Sometimes the procurement mindset can still be too narrow. To deliver operational delivery, we need to consider the whole system and end-to-end supply chains. Franck Riboud (ex-CEO of Danone) made the following statement: “It is a common sense observation that no living organism, either a company, can grow and develop in a deprived environment or a desert.”
We also need to understand what and who is needed to make the change – NGOs, Farmers, Government Bodies and so forth.
For sure it’s often a people thing. We sometimes find the rationale to make positive change is clear but paradigms are so ingrained that people don’t want to change. So we have to overcome this.
Best piece of advice you've ever been given?
One of my former bosses shared a quote by Peter Drucker that has always resonated with me: "Strategy is a commodity. Execution is an art."
Most impactful 3 books on sustainability?
"How to Avoid a Climate Disaster" by Bill Gates.
"There is No Planet B" by Mike Berners Lee.
"Brazilian's Ecosystems" by Aziz Ab'Saber.
Who would you like to be for the day?
I would choose to be Ursula von der Leyen. I admire her authority and the potential to make game-changing progress in sustainability. Plus, her elegance is inspiring!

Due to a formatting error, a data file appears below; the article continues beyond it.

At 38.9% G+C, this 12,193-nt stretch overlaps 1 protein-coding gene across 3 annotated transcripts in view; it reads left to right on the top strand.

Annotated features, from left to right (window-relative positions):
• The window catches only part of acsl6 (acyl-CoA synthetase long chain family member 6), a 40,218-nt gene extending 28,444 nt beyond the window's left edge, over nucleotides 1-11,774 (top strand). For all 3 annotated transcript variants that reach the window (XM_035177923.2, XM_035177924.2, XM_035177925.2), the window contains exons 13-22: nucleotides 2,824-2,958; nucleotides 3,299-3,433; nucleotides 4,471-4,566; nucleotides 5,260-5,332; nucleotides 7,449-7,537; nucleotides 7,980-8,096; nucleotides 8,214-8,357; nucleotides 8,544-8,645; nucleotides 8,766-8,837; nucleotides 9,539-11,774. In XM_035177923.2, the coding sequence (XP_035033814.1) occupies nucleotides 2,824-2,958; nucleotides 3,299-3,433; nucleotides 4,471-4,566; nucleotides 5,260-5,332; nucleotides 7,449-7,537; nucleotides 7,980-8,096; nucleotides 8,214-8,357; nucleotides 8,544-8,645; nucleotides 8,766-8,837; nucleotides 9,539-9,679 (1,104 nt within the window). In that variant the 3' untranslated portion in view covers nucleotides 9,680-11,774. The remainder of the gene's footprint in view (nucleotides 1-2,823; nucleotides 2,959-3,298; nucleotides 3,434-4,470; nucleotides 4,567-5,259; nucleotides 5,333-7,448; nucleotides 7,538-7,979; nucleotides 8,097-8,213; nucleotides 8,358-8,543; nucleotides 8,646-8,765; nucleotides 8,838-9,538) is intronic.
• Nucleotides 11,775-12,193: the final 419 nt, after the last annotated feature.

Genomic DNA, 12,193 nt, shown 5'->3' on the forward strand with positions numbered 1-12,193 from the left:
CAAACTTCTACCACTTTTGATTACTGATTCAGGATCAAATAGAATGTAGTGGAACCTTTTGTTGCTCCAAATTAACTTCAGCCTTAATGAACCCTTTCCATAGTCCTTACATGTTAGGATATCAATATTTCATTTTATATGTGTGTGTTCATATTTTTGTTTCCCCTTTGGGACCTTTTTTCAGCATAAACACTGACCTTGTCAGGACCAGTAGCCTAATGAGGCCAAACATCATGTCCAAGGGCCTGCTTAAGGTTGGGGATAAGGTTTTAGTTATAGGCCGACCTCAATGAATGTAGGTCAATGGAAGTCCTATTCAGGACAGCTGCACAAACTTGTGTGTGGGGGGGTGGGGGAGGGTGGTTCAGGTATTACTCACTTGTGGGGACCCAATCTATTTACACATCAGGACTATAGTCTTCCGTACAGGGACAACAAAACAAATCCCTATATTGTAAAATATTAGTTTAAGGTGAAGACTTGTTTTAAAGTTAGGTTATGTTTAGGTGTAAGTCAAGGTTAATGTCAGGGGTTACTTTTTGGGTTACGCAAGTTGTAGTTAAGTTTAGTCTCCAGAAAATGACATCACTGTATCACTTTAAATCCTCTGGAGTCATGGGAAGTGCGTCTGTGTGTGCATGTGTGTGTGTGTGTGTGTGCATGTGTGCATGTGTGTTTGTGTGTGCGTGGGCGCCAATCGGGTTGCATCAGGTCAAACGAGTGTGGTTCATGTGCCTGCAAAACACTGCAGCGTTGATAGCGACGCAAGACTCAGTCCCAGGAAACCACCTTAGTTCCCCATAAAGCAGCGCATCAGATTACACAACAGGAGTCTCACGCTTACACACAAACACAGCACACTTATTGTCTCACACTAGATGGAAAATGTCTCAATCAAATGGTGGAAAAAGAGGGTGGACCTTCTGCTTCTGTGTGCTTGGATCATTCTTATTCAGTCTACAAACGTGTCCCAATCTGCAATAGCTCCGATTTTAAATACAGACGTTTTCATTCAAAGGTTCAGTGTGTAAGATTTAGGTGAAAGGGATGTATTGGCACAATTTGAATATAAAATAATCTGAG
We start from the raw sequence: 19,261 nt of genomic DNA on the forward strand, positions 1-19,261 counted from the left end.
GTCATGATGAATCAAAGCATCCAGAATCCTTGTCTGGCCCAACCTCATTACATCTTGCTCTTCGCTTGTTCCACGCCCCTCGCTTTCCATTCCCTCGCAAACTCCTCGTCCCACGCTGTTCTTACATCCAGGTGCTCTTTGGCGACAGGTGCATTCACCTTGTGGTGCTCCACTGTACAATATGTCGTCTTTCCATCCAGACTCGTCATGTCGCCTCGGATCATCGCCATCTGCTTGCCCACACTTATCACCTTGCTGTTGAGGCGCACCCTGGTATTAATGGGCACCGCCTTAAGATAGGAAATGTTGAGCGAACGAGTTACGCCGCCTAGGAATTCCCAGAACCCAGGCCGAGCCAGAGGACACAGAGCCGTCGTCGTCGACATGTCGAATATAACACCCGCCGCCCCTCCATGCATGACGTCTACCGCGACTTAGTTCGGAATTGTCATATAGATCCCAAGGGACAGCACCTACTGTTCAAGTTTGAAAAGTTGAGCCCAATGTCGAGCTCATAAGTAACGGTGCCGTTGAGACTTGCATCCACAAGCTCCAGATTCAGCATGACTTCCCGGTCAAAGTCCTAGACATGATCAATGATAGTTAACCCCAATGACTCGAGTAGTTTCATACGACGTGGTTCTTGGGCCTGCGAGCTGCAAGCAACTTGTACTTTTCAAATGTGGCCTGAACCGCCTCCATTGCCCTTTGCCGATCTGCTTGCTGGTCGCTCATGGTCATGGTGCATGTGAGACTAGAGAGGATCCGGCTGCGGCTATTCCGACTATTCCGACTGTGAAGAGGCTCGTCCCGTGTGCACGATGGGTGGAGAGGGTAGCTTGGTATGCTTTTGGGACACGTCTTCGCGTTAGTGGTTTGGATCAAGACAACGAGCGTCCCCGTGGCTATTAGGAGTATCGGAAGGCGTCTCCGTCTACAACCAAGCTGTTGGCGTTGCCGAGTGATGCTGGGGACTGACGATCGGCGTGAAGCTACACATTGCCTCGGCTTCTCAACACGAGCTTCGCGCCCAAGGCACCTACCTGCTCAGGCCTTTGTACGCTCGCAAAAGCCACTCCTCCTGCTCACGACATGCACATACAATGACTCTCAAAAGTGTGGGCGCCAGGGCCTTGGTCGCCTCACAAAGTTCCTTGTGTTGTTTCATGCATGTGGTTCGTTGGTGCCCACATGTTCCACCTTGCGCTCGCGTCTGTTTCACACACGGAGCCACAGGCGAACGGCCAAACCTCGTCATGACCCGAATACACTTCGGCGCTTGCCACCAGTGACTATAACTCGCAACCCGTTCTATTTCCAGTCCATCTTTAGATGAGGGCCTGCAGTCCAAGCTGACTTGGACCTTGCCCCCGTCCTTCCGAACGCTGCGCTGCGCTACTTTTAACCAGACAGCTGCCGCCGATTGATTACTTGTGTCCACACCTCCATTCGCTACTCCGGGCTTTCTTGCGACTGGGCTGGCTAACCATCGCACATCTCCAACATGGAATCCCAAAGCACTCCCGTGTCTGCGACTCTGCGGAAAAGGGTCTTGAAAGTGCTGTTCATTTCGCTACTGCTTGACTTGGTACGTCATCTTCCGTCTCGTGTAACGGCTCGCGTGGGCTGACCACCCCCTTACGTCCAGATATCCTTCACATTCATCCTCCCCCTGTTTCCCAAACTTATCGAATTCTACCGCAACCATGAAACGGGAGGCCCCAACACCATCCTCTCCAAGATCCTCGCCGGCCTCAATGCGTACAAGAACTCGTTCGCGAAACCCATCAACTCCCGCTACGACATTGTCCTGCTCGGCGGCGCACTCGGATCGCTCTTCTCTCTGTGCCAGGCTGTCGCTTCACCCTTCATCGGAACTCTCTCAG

Amazon Rainforest or Brazilian Beach? I suggest exploring the unique ecosystem of the Atlantic Forest in Brazil, which combines forests and beaches.
Magnum or Ben & Jerry's? Ben & Jerry's.
What better place to meet than the staff restaurant at the top of Unilever House, London - the view over The Thames and city beyond is incredible! Over a plant-based burger from the Vegetarian Butcher and Magnum Icecream (both Unilever Brands) Lucas and I reminisced about our time working together at Danone and the motivating work he’s now doing on sustainable procurement at Unilever.
How did you pick procurement as a career?